Karin Hodnigg, Christian Macho, Martin Pinzger, & Dietmar Jannach
Spreadsheets are a ubiquitous means of communication and decision making, and adequate comprehension is required for reading, interpretation as well as maintenance. Despite being around for forty years, only selected aspects of comprehension were studied, mainly focusing on error detection and correction, and largely disregarding a more holistic view on spreadsheet comprehension processes.
In this paper, we provide the first steps towards a deeper understanding of how users approach comprehension through a user study. In this study, we tasked eight spreadsheet users to describe their thought processes while trying to familiarize themselves with a real-world spreadsheet. The transcripts of these eight think-aloud studies were then used to identify 16 comprehension indicators validated by three experts. With these categories, we set out to qualitatively identify frequent comprehension patterns that the participants applied to understand spreadsheets.
Although the comprehension process is highly individual, we could identify frequently occurring patterns, such as assumptions can imply consolidations and realizations, and realizations often happen before contradictions. The results of this work can be used to design better tools that assist users in comprehending spreadsheets.
From studying sentences in the transcripts, 16 comprehension indicators were identified:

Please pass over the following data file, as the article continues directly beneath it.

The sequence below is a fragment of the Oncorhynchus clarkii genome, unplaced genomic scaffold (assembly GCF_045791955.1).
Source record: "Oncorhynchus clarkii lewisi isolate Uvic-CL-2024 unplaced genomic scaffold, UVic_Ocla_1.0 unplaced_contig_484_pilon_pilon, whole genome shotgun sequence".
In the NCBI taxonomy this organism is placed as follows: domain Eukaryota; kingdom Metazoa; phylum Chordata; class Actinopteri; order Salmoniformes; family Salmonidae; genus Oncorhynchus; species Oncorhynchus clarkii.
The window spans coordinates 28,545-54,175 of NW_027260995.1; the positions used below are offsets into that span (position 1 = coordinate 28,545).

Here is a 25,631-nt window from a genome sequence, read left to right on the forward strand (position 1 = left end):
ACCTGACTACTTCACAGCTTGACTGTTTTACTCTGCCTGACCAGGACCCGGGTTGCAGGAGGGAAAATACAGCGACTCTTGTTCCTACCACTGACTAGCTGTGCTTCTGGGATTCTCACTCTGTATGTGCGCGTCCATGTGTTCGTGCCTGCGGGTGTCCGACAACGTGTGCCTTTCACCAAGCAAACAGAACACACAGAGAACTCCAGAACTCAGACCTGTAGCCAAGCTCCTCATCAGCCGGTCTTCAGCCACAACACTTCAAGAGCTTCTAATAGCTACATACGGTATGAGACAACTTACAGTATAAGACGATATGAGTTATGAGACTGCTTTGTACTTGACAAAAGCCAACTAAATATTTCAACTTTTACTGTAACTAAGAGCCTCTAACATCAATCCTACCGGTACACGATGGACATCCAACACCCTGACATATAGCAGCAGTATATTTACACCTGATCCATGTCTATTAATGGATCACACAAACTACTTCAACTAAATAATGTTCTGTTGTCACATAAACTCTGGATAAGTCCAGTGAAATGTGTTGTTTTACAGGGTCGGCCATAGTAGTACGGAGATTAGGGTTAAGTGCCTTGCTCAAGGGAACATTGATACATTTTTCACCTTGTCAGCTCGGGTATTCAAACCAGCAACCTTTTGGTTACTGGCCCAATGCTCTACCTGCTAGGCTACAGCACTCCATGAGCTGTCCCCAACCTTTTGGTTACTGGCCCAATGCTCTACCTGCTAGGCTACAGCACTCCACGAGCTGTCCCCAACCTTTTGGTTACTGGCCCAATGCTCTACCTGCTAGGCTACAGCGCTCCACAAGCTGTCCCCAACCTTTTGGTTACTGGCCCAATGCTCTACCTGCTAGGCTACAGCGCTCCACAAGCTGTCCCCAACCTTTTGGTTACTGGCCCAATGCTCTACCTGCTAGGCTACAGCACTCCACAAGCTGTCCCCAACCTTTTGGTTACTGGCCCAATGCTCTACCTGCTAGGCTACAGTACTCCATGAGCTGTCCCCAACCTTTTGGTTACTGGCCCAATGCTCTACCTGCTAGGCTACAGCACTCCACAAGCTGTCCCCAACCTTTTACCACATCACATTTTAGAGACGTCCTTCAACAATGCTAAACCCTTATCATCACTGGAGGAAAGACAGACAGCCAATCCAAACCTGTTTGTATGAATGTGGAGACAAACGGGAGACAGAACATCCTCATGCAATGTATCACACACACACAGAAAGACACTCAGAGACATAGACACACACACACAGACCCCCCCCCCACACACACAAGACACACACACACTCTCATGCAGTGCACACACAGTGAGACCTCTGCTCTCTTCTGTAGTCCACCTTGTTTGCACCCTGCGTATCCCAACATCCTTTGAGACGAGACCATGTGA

- The Interviewer (IA) marks sentences that indicate that the interviewer interacted in a way that influenced the participant (e.g. by answering questions).
- Labels (LL) marks sentences that reference labels, i.e., textual description in cells.
- Formula (FF) marks sentences that refer to functions or formulas.
- Dependencies (DEP) marks sentences the reference single cells, ranges, or cell names.
- Values (VAL) marks sentences that refer to concrete cell values in the spreadsheet.
- The format (FORM) marks sentences that mention font styles, colors or borders.
- Help (HLP) marks sentences that refer to the use of either internal or external help (e.g. search engines).
- Structure (STR) marks sentences that reference tables or blocks of cells.
- Interpretations (ITP) marks sentences that denote data-driven readings of the spreadsheet construed by the participant; to the effect of "that means".
- Assumption (AS) marks sentences that describe suppositions without full or only partial information; to the effect of "I believe".
- Question (QUES) marks sentences that describe rhetorical and actual inquiries by the participant.
- Consolidation (CONS) marks sentences that refer to aggregating, summarizing or recapping information.
- Realization (REAL) marks sentences that describe the concrete insights.
- Contradiction (CONTR) marks sentences that denote contradictions of prior statements.
- Incomprehension (INC) marks sentences that denote a lack of understanding.
- Micro-Strategies (TACT) marks sentences that subsume all statements that describe the participant's course of action.
2021, International Conference on Program Comprehension (ICPC 2021), May